A skill that was born out of necessity.
Erik Florip was in the Marine Corps, stationed at Camp Pendleton, and he needed some furniture. So, he built it himself.
Turns out, he was pretty good and he loved it.
Today he’s still building, giving other carpenters the only tool they’ll need for the rest of their lives and beyond.
Corey Adkins gives you a look at what he does in this week’s Northern Michigan in Focus.
“So, I built one and it worked really well, so I decided to build a couple more with woods that I had around and trying to find the techniques to do it,” explains Erik.
Out of a small 9 x 18 foot garage, this Marine’s passion turned into a business, in Empire.
Erik makes every part of the saws, from the wooden handles to putting the teeth on them. He even mills his own hardware.
“They just have a better feel to them. It’s a nice, wooden handle. They were hand-shaped back in the day, with brass components on them,” says Erik.
Every piece of wood is a canvas for Erik.
“Until you’re sitting there for hours on end at a lath or a mill or shaping these handles so you can get a feel for a file in your hand and what it does to the wood when you pass the file over it, so you’re finding that balance,” says Erik. “To go from really a blank sheet and to turn it into something. You know, it’s the ability to have something that’s an idea and actually put it in your hand .”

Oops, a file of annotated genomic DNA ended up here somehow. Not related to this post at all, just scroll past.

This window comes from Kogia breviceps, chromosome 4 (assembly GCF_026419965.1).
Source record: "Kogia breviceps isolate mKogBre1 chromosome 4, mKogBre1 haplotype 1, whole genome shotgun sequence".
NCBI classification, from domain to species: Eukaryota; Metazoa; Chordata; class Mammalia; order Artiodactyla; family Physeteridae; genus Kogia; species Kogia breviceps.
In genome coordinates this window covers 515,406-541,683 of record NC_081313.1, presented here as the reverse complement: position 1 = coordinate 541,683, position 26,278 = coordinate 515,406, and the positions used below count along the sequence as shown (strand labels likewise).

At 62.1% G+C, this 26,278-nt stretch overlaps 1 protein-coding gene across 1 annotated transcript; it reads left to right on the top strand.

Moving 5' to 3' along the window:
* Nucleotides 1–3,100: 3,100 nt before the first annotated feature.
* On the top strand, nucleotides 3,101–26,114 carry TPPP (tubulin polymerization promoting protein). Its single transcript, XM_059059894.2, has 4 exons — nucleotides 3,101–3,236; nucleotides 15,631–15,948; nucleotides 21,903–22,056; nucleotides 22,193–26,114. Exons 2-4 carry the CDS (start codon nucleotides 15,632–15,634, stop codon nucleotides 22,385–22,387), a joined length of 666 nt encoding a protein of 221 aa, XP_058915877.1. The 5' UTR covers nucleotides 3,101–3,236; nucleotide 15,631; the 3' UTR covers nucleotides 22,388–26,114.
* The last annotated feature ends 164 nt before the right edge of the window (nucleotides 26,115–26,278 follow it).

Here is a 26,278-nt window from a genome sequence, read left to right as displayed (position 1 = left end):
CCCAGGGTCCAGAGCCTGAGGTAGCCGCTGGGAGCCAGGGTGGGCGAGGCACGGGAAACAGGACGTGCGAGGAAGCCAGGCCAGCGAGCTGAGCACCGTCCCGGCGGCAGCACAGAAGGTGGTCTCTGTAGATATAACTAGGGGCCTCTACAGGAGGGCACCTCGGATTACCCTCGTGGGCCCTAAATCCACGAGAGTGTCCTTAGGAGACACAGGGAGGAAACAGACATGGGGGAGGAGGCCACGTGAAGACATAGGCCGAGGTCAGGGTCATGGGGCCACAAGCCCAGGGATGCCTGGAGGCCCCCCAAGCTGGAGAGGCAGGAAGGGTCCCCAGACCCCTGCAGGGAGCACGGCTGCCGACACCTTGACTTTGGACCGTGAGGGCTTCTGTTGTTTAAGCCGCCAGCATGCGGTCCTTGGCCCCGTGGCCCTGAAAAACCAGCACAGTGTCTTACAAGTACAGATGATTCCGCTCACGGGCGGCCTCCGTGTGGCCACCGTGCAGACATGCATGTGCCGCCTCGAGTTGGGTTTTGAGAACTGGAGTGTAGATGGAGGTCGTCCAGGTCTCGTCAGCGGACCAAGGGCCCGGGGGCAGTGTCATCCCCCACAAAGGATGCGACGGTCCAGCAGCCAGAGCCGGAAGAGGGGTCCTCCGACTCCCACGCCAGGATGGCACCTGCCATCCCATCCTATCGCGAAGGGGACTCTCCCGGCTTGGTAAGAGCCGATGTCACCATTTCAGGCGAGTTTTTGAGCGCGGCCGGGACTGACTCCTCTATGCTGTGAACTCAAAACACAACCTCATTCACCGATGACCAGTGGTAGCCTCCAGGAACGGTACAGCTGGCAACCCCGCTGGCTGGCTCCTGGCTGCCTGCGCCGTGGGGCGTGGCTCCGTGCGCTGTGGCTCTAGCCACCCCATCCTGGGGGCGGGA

One by one, every other tooth on the saws must be sharpened in the opposite direction by hand.
Then, it’s hammered out tooth by tooth by a machine so the saw cuts bigger than the width of the blade.
Then it’s leveled out, just to be sharpened again.
A meticulous job that Erik doesn’t take for granted so this can happen.
“A lot of time goes into each saw and they are built for very specific tasks. There isn’t one saw that I make, there’s a line of saws and each one has its job,” explains Erik. “So you have your well-rounded kit of saws to use ultimately to build your beautiful piece of furniture using them.”
There’s even a woodworker halfway across the world using a Florip Toolworks saw.
“I’ve got some tools in the heart of Russia,” says Erik. “So, that’s neat to have these tools all over the world and to think about in 150 years, if they’re well cared for, they’ll still be doing the same thing that they’re doing today without any issue.”
Just imagine that. Your grandkids could be using a signature made saw you bought made from an idea that Erik Florip had in a little garage and turned into reality.
“It’s cool to think about, to have something that will exists maybe when somebody does their Google search in 100 years on the saw that the found somewhere they’ll find the history of Florip tools on there and how it got started,” says Erik.